There are many qualities that separate great companies from the ordinary, and one is attention to detail. This is important in everything from the actual product or service to the delivery of that product or service (i.e. customer service).
But there’s a second component to attention to detail and that’s consistency. If you wow your customers with your acute attention to detail on their first interaction with you and don’t deliver that same level of service the next time, it can leave a bad taste in taste in their mouth.
For instance, I was recently at a coffee shop watching the interaction of the customer in front of me. They ordered a decaf soy latte with light ice, but when the employee at the register reiterated the drink order to the barista, they left off the “light ice” part. The customer politely repeated the order.
The barista then proceeded to pour regular milk in the cup, luckily the customer noticed and said something. Instead of getting a new cup, they poured out the milk and replaced it with soy. Which logic would say is perfectly acceptable to do, but what if that customer had a high lactose intolerance?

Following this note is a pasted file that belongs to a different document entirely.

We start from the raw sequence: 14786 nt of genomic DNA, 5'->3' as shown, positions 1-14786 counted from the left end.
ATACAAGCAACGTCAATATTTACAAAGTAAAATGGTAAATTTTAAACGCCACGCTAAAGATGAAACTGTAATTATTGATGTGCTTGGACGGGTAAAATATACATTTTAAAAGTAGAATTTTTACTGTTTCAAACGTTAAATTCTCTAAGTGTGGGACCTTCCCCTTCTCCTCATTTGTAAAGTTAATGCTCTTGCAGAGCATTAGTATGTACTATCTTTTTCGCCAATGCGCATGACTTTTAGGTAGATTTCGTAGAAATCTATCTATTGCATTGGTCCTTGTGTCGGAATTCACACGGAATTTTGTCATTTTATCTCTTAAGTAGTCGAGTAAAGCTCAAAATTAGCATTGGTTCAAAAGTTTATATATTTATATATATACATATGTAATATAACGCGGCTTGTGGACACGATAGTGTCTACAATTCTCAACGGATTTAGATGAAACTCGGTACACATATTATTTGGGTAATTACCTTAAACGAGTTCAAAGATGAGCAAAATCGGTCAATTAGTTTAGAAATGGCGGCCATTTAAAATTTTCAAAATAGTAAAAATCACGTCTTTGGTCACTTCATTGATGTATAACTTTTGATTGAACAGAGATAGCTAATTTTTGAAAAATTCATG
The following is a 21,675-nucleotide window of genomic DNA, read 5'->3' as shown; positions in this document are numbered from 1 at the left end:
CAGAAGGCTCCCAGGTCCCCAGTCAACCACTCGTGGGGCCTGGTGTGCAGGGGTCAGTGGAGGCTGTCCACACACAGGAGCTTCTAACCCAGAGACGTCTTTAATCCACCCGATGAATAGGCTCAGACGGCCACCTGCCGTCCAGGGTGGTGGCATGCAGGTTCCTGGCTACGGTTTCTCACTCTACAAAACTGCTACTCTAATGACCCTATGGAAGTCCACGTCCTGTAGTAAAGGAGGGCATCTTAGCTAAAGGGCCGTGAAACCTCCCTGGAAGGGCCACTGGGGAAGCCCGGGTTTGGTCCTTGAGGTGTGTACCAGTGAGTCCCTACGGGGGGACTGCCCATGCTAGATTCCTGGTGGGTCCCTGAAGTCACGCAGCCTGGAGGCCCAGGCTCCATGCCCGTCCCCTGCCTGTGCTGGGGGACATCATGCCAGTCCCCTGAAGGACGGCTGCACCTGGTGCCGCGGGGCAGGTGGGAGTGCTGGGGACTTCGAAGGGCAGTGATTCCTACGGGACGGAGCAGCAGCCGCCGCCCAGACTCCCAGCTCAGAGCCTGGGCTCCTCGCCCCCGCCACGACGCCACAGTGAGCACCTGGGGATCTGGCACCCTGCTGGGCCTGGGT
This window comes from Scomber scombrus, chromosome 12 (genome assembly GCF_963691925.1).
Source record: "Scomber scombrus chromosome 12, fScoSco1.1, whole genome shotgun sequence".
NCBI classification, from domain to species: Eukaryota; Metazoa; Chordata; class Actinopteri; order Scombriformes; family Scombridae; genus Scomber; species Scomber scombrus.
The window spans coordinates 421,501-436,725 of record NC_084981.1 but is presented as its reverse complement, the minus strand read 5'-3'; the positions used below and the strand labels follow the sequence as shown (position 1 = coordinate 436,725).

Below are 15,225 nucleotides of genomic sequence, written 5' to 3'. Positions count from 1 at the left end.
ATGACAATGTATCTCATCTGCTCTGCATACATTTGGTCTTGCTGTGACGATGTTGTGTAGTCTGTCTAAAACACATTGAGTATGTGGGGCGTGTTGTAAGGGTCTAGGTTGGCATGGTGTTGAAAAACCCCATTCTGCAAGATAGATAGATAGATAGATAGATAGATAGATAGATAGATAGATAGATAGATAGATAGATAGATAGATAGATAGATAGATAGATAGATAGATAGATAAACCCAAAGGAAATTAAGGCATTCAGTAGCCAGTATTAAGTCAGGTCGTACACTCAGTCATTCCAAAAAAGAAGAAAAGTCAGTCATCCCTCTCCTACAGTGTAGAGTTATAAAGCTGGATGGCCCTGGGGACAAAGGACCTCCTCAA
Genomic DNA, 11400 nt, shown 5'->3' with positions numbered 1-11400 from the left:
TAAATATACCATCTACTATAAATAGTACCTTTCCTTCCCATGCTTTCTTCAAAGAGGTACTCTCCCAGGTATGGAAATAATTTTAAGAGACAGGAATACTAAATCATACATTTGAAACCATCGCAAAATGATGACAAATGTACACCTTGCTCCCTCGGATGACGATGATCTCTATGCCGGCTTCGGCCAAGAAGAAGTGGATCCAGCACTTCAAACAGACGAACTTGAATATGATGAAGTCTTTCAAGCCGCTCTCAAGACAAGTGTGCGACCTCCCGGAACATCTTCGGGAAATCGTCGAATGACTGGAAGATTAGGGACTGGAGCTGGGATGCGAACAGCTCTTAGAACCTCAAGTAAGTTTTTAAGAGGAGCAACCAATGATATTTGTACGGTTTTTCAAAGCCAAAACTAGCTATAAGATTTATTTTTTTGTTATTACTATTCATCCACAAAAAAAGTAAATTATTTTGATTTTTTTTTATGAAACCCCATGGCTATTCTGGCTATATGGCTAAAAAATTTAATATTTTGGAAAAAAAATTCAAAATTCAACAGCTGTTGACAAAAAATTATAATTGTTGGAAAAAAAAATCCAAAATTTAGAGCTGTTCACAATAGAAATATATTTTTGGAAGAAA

Clearly losing faith in getting the right order, the customer said, “That’s decaf right?” Again the barista poured out the contents without a word and started over. Hopefully there wasn’t too much residual caffeine left in the cup. Finally the barista delivered the drink, and while I’m not sure what the standard is for “light ice,” it didn’t appear to be very light. Opting to settle for what was given to them the customer left with a slightly disappointed look on her face.
Though this may not be enough to detour her from revisiting the chain establishment, she may not likely return to that particular location. If it happens enough though, chances are she will find another coffee shop to frequent.
While this may be a seemingly unimportant event, it mattered to that one customer. Had the barista offered a simple apology, or got a fresh cup, or took a second to reread what was written on the cup to make sure they made the rest of it to the customer’s specifications, the customer would have likely left with a smile instead of disappointment.
As you interact with customers, or develop your next product or service, think about how you can take it one level deeper. What’s the one small touch you can add to stand out in your customer’s mind? Once you’ve nailed attention to detail focus on delivering at that same level every time.
Question: Which companies do you think do attention to detail really well?